NDP Leader Andrea Horwath slammed the bill in a statement, saying it "does nothing to make homes more affordable.

"It doesn't build starter homes or 'missing middle' homes like duplexes and townhomes," Horwath said. "The bill does nothing to take on speculation. It doesn't help renters or buyers. It doesn't even do the bare minimum [the government's] own task force recommended."

Ford has blamed high house prices in part on city councils moving too slowly to approve housing developments. At a summit in January with mayors from Ontario's 30 biggest cities, he announced a $45-million fund to streamline approvals. 

The affordability task force's report did not go over well with many of the mayors and councils in the province, particularly in suburban cities of the GTA. 

That could influence the Ford government's willingness to forge ahead with the recommendations, since seats in the 905 region are expected to be key battlegrounds in the upcoming provincial election and could ultimately sway the result. 

A senior government official says new legislation introduced Wednesday takes aim at delays in city planning approvals that slow down home construction and drive up prices. (Evan Mitsui/CBC)

A government official, who CBC News agreed not to name, said the bill reflects a balance between what the task force recommended and the feedback the government received from municipalities and the public. 

Municipal councils "have been frank about needing to be involved in the design and development of the policies in the task force report," said the official, adding that the government acknowledges it needs to work together with the municipalities to make things happen.

Immediate impact uncertain

It's far from certain whether the measures coming from the government Wednesday will have any short-term impact on the price of buying a home in Ontario. 

The task force's recommendations were almost entirely focused on boosting the supply of housing over the coming years. 

Some real estate analysts and the opposition parties are calling on the government to address demand factors that drive up prices. Recent sales figures show that 25 per cent of Ontario home purchases are being made by investors who own more than one property.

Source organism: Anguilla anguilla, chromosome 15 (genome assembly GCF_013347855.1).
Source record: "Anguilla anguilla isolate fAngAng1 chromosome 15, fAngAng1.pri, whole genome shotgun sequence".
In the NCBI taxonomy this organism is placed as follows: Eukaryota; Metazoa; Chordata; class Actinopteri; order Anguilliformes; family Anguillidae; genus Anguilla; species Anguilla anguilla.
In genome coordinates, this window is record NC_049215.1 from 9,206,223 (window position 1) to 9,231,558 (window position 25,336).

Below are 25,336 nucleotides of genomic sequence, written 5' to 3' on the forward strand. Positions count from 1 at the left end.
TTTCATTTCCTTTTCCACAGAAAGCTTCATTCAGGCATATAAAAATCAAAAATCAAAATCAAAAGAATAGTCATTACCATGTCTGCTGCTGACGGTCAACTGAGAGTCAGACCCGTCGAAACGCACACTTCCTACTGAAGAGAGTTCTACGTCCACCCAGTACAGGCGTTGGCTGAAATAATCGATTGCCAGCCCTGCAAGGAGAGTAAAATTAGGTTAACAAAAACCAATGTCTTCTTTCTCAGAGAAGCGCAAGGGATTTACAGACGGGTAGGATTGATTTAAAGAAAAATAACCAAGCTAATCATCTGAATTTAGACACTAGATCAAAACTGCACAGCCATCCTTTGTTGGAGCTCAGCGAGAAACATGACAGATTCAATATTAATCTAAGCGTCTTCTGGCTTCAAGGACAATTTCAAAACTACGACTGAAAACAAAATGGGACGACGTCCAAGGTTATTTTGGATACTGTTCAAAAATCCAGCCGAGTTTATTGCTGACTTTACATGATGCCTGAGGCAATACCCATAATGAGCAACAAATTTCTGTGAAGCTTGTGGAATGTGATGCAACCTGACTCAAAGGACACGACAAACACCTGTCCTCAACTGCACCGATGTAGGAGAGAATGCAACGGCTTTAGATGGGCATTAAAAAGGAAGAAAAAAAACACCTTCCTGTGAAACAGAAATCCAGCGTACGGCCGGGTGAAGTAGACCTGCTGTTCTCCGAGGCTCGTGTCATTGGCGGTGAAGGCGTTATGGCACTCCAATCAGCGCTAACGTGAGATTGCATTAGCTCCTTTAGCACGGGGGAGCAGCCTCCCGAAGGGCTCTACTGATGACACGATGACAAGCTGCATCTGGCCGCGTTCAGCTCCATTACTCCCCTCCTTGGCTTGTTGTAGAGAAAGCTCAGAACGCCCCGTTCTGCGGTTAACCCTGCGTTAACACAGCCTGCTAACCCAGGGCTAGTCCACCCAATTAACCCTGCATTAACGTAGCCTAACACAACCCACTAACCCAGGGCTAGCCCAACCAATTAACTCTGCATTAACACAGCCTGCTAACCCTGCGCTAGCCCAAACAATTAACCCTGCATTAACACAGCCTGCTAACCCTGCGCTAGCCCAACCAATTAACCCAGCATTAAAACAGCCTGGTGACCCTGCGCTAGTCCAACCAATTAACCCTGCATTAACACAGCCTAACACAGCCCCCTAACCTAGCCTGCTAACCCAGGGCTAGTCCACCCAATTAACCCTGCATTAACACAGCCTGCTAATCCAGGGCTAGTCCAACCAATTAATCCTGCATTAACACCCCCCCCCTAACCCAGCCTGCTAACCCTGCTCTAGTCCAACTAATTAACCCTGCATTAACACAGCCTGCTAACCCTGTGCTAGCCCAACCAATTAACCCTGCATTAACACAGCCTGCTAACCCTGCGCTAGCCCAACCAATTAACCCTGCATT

Late Tuesday afternoon, the Ford government announced it is increasing Ontario's speculation tax on non-resident homebuyers to 20 per cent and expanding the scope of the tax to cover the entire province. Since it was created in 2017, the foreign buyers tax was 15 per cent and only applied in the densely populated Greater Golden Horseshoe region. (Evan Mitsui/CBC)

Late Tuesday afternoon, the Ford government announced it is boosting Ontario's foreign buyers tax on residential real estate to 20 per cent and expanding its scope to apply province-wide.

Ontario's "non-resident speculation tax" was introduced in 2017 by the then-Liberal government of Kathleen Wynne at a time when home prices were rising sharply. It had a significant impact, pushing prices downward into 2018.   

The tax rate was 15 per cent on purchases by non-resident buyers of homes in the GTA and across a swath of southern Ontario stretching from Peterborough through Barrie, Waterloo and the Niagara Peninsula.

The new 20 per cent rate and its application across the province takes effect immediately. 

The Opposition New Democrat and Green parties are proposing additional speculation taxes as well as a vacancy tax to try to dampen demand from investors who don't live in the homes they buy. 

"This government has had four years and they finally discovered there's a housing crisis," Horwath said at a news conference on housing last week in Stratford. 

Horwath dismissed the task force recommendations as "pretty much one side of the coin" for their focus on the supply of market housing. 

Here's the Ontario government's presentation outlining the first phase of its plan:

Mobile users: View the document
(Text KB)
CBC is not responsible for 3rd party content

With files from Mike Crawley and The Canadian Press